This mindset led to the creation of the OneService app, which allows citizens to complain to 8 different agencies. If there is a problem in their neighbourhood, they simply use their smartphone to tag the problem there and then. They can even send a photo. Behind the scenes, agencies negotiated to unify their complaints procedures, and users can watch the complaint get routed to the correct agency while they await a response.
Over 40,000 people have downloaded the app so far.
Many of the GDS’ projects were planned on coffee shop napkins, and this is no exception. The Singapore Civil Defence Force wanted to use volunteers to augment medical services, and met with GDS officials one morning to discuss this further.
After a fair bit of scribbling, the myResponder app was born. This alerts all first aiders of a cardiac arrest within 400 metres, and displays the nearest defibrillator machine as well.
What if public buses took you straight from your house to your office, without stopping all along the way? And what if you could reserve a seat on one as well? These ideas prompted the creation of the Beeline scheme – a data-driven project run by the GDS’s data unit and the Land Transport Authority.
Not every idea has to be a big one. The GDS has been quietly working to make government websites more accessible to disabled people. A team of User Experience (UX) designers have been working to monitor how people currently interact with the sites, simplifying the text, layouts and design to make it easier for citizens to find information. Their equipment includes a high-tech eyeball tracker that monitors user interaction with the site.
How they do it
The GDS has a secret weapon when building its projects. Rather than do everything from scratch, they take elements from one project and drop it straight into another. The map from the Beeline app was also used to build an app that allows nature lovers to tag bird sightings in Singapore parks.
Coders often use ‘GitHub’ (a code repository), and GDS has built its own. This means that code can be shared with any department in government, instantly reducing the time it takes for an app to get off the ground.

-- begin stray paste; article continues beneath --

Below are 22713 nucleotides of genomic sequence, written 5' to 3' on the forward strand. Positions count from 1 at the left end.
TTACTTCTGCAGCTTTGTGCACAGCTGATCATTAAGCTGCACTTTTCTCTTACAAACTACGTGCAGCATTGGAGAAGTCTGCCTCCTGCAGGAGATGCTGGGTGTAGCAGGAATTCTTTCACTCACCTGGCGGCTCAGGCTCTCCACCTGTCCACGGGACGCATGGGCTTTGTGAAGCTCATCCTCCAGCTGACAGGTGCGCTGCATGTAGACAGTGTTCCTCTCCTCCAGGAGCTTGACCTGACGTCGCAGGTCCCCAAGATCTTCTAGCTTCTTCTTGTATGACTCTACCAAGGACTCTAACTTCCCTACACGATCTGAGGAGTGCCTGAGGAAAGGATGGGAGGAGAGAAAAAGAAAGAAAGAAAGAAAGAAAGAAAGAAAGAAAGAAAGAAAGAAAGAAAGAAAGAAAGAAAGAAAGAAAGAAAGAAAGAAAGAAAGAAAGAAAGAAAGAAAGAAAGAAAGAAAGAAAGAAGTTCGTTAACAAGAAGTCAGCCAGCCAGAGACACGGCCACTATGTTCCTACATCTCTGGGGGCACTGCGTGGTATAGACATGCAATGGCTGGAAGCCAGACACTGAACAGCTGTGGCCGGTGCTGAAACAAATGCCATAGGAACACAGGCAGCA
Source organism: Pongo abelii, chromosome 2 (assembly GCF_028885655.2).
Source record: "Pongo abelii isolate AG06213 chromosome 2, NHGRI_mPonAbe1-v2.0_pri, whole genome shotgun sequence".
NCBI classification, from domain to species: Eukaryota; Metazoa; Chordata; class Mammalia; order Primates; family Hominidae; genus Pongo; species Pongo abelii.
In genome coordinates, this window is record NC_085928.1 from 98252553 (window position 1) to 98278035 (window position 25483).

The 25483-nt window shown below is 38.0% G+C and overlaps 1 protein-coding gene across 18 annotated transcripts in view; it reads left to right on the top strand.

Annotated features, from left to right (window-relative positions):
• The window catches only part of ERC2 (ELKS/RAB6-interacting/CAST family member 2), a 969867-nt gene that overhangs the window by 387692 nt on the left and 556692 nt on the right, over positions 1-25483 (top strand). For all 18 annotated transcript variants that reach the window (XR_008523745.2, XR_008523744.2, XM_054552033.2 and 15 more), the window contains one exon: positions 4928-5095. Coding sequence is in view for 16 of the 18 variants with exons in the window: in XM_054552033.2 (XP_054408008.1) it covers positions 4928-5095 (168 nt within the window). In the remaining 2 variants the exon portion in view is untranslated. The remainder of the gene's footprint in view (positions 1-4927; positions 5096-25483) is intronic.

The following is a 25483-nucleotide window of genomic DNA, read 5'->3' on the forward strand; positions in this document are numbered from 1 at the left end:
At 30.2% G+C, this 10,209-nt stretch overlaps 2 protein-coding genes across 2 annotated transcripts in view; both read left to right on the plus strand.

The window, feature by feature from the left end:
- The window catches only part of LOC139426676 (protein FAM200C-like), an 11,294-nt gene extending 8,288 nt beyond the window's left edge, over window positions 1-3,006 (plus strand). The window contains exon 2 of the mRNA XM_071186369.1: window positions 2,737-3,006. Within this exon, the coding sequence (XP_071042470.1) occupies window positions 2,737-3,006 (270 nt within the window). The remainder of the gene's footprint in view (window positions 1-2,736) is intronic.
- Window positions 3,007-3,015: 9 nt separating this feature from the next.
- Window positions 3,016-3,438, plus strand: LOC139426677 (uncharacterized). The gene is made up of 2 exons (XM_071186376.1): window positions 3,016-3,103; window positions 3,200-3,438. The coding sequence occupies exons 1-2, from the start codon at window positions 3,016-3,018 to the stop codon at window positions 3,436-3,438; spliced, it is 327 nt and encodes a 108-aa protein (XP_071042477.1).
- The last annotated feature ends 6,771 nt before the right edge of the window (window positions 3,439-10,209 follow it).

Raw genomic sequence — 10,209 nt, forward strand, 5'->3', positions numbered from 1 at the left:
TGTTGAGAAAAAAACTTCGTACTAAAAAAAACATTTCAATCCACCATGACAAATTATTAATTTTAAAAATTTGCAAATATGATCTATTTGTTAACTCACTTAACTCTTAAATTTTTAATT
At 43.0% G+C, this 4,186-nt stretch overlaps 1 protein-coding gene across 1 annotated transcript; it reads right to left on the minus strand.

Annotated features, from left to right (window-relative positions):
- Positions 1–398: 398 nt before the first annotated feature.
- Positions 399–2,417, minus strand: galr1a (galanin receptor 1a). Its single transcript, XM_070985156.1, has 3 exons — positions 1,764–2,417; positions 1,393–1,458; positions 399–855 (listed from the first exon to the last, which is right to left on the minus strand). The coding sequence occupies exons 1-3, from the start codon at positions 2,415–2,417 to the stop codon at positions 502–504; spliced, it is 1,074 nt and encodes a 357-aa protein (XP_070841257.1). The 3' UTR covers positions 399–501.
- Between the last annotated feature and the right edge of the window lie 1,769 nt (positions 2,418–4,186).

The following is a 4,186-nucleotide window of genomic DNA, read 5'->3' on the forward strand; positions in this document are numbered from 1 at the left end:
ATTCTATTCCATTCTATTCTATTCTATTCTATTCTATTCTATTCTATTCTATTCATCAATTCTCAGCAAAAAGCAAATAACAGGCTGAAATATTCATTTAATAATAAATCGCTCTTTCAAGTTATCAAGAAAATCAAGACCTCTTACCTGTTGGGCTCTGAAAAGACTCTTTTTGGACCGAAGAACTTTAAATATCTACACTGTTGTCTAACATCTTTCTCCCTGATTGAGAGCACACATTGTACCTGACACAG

They also use, naturally, the agile project management methodology. Lim notes that Google engineers don’t even call it this – they just describe it as project management. But government officials are still getting used to a development model that entails building quickly, testing on users and failing fast. This approach first faced resistance in government, he says, but is slowly being welcomed as the results become clear.
Incubator for talent
The GDS is always looking out for new talent, and recruits in a rather novel way. “We do competitive coding,” Lim says. At the last event, 200 people came to take part, with the top three getting hired. It brings to mind a scene from the Social Network movie, where the actor playing Mark Zuckerberg runs a hacking competition to find the first engineers for Facebook.
This new recruitment approach is in-keeping with the GDS. Across the board, they are mimicking ideas from cutting-edge tech companies, and challenging the old ways of doing things.
That mindset shows when GI tours the office. It is messy and mad: people are packed in everywhere; most surfaces are covered in paper or written on; there are even pictures of wizards and dragons stuck to the walls.
It feels fresh and – importantly – not faked. Even without beanbag chairs and a ping-pong table, the GDS would still feel radical.
It may not intend to IPO, but this startup is getting traction. It is certainly a hot investment for Singapore.
Now read: How the GDS used design thinking to build its ‘heart attack app’